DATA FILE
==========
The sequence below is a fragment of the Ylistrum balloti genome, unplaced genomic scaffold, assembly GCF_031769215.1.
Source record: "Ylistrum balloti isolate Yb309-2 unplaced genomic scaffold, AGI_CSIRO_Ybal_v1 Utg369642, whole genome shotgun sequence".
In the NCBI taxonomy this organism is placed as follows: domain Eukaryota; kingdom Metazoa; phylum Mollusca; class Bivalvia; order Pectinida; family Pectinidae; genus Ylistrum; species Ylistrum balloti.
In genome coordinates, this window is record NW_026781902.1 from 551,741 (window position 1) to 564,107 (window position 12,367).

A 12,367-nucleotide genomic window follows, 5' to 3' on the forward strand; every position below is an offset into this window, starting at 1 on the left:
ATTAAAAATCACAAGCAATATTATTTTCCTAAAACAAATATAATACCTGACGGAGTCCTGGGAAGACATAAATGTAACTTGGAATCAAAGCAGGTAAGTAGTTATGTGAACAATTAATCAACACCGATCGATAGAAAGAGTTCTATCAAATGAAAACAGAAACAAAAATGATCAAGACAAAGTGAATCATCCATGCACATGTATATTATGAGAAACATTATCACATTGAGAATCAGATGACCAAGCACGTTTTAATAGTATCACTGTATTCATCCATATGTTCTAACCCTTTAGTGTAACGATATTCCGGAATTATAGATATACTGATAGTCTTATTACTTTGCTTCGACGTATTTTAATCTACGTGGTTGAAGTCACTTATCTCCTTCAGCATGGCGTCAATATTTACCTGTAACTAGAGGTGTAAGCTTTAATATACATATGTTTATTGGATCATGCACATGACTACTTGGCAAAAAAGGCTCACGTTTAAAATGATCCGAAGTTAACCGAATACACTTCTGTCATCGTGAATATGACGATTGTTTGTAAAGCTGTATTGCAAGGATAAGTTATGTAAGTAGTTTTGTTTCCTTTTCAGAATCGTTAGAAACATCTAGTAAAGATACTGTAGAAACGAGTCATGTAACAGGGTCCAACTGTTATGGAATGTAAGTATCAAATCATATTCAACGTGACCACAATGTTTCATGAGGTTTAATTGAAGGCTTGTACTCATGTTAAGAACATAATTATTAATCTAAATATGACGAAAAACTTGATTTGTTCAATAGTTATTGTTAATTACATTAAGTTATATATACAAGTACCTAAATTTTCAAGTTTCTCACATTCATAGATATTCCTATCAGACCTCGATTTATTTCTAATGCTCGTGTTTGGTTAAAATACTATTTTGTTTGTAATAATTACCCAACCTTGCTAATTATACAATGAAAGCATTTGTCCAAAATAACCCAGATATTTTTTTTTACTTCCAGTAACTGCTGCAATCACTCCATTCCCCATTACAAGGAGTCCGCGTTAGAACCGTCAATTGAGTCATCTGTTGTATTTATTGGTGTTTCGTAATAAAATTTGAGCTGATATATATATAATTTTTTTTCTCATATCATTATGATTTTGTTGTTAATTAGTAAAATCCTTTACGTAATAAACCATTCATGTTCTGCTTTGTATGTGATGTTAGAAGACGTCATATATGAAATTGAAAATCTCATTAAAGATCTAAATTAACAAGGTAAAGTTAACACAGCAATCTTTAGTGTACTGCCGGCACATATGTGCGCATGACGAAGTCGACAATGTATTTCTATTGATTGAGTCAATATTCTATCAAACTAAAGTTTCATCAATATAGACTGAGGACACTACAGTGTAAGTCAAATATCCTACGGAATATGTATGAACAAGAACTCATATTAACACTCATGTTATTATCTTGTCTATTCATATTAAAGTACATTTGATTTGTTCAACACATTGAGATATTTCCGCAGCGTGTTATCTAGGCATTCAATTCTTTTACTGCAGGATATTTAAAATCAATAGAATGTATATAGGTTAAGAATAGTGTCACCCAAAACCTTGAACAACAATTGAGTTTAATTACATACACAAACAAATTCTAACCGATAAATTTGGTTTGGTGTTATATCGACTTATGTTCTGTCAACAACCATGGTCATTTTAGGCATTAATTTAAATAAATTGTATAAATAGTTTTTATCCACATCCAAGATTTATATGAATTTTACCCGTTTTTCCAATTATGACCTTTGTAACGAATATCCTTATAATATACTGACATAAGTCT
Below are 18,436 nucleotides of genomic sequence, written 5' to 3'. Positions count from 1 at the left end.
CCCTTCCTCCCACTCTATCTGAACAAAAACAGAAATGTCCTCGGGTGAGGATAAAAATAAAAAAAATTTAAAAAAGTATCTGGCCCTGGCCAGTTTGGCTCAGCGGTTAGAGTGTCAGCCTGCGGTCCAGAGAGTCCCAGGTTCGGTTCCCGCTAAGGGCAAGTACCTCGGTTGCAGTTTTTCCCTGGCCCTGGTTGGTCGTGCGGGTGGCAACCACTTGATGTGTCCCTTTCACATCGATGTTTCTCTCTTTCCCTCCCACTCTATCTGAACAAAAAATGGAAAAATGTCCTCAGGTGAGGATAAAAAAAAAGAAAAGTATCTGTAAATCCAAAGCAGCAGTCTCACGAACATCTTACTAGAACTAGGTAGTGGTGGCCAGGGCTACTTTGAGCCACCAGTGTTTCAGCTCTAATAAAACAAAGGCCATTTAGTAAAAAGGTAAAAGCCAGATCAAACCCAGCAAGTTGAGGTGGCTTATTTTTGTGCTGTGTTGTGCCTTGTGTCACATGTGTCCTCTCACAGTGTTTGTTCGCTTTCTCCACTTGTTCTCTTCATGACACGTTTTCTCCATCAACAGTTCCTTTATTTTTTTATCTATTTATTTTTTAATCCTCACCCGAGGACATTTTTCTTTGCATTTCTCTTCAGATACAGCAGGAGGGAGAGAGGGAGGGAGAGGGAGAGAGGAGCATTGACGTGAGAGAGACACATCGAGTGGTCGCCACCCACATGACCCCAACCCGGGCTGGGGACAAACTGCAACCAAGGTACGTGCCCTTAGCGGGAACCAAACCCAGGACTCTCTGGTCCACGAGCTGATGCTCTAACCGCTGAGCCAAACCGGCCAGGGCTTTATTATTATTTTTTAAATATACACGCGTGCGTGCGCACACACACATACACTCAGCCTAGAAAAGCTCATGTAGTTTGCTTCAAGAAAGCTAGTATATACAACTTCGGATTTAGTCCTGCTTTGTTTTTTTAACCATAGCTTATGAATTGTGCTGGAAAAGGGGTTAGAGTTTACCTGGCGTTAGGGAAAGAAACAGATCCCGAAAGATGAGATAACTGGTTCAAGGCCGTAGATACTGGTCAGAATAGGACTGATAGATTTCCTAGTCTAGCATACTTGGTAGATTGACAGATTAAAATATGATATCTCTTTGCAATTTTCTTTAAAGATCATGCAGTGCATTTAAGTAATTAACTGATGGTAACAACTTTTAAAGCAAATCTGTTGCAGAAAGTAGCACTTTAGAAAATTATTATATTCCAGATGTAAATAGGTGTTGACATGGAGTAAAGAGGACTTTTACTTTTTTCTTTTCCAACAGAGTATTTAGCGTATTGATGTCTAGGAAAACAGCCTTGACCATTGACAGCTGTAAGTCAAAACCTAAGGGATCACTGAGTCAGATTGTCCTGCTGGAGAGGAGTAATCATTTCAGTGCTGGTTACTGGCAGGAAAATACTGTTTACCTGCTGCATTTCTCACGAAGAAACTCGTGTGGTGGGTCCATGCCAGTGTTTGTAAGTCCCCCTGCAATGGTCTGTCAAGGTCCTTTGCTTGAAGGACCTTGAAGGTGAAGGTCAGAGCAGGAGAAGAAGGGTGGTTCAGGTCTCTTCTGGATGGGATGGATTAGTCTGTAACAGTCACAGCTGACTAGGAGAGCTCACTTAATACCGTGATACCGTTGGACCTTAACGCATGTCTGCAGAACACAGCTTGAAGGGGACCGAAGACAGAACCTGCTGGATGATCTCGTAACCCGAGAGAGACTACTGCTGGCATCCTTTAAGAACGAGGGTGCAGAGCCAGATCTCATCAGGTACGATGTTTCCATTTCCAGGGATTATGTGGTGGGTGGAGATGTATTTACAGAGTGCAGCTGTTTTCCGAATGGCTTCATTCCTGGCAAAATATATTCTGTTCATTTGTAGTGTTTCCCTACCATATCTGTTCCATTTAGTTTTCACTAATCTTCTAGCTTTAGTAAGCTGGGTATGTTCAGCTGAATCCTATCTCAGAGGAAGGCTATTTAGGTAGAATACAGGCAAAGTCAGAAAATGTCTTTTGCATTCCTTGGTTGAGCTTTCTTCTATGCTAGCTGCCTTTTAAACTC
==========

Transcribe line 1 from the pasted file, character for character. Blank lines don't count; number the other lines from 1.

The sequence below is a fragment of the Ylistrum balloti genome, unplaced genomic scaffold, assembly GCF_031769215.1.